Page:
3. Media and Crime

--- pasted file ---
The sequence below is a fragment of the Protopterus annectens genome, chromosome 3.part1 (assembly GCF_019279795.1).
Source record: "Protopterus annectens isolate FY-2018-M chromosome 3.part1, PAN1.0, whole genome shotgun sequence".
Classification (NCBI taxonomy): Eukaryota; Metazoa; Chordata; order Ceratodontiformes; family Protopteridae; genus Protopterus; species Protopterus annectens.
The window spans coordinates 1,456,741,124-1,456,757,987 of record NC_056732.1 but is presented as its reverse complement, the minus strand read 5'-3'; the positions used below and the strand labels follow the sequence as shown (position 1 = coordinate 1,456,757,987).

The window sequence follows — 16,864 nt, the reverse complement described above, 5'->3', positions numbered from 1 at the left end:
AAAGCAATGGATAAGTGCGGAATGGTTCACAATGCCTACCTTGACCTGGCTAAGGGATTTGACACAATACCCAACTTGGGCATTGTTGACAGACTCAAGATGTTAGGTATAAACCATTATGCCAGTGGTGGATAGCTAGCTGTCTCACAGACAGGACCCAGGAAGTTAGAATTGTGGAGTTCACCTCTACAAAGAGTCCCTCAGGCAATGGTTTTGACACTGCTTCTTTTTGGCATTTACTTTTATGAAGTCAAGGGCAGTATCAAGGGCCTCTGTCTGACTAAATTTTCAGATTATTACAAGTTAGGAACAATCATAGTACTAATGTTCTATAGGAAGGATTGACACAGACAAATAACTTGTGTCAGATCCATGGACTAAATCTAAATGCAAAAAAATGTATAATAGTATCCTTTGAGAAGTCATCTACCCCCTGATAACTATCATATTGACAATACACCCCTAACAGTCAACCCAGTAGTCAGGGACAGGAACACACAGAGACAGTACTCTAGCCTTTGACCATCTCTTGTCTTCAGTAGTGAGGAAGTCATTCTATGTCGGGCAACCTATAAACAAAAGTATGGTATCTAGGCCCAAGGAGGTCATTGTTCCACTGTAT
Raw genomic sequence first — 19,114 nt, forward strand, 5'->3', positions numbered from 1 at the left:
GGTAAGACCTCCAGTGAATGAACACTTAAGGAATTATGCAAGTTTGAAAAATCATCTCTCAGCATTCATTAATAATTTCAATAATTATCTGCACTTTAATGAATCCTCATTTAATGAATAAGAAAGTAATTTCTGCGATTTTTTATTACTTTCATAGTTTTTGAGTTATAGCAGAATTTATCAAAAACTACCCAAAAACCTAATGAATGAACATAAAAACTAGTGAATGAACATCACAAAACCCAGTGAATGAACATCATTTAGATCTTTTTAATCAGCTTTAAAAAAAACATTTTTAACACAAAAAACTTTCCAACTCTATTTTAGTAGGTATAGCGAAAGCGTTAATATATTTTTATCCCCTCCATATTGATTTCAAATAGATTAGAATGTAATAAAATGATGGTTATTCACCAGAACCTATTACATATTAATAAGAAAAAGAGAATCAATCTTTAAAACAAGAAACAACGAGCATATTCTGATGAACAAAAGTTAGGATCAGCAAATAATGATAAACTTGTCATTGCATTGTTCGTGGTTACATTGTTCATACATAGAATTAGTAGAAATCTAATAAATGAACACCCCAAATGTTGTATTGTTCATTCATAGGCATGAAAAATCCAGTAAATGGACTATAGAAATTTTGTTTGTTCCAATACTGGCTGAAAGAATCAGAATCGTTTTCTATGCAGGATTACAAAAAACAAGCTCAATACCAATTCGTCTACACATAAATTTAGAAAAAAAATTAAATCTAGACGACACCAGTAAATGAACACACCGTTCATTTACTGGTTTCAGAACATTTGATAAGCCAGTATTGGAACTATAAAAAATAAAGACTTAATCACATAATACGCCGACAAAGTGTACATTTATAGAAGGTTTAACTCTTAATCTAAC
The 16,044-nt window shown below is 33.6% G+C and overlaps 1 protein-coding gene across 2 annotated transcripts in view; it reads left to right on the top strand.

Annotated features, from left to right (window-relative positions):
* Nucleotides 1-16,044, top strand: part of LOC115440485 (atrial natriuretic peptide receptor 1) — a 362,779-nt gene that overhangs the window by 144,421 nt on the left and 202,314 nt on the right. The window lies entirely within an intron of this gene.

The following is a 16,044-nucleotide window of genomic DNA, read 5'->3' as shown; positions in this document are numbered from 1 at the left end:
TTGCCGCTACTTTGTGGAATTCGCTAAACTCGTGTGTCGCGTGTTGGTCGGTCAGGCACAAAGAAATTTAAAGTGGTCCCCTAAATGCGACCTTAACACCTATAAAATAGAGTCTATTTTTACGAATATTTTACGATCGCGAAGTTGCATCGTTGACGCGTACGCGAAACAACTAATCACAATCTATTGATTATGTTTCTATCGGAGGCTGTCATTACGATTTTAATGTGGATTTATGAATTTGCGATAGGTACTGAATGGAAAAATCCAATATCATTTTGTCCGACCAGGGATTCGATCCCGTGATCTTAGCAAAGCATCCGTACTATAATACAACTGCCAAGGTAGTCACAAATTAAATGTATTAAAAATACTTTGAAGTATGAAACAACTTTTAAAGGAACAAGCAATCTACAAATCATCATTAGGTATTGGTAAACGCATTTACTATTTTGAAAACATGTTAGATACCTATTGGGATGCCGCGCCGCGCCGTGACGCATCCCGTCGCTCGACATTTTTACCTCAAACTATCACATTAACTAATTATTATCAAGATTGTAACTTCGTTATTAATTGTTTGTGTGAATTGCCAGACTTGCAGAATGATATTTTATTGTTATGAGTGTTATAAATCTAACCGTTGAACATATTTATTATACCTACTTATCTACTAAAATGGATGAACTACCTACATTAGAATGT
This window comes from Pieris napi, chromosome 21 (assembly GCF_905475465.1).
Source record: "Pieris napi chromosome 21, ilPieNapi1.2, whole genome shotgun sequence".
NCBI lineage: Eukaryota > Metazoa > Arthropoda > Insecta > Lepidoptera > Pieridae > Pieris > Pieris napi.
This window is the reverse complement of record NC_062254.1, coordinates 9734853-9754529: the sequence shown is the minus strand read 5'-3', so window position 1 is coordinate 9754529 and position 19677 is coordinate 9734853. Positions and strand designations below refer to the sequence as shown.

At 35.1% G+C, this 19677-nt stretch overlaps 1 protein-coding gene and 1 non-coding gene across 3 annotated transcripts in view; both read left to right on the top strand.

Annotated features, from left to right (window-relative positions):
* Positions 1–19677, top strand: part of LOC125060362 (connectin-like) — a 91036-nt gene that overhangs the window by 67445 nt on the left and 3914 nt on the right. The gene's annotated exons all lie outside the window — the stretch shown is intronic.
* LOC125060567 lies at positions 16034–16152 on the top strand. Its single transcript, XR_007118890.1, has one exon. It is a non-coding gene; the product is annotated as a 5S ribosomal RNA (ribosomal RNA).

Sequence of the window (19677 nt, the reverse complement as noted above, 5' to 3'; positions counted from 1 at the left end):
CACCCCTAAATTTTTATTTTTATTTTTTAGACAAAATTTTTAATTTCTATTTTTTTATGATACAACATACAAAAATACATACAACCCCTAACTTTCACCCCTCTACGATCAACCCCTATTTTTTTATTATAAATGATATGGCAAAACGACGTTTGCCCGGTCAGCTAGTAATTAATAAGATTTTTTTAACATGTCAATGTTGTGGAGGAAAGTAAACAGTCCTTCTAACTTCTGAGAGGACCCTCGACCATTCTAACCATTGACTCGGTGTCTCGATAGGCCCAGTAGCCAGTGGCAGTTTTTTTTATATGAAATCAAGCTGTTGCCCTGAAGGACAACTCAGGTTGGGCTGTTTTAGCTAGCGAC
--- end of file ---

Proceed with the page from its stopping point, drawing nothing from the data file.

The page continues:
In this chapter, we examined the importance of media representations of crime. We considered how crime stories are selected and shaped for coverage from different theoretical perspectives, and we discussed whose interests are served in that process. We acknowledged that not all voices are heard in news coverage and that some voices are, in fact, privileged in constructing narratives around crime and justice. We examined the process of framing and how some crimes, criminal offenders, crime victims, and law enforcement officers are framed through media depictions. We highlighted examples of stereotyped portrayals that create, perpetuate and reinforce racist, sexist, classist, and colonialist discourses and ideas. Lastly, we examined the contrast between traditional and new media and the ways in which new media may shift the power dynamics that have governed traditional media and silenced certain voices. Criminologists are beginning to recognise social media platforms as perhaps more conducive to bringing criminology to the public in ways that have not been possible in traditional media formats.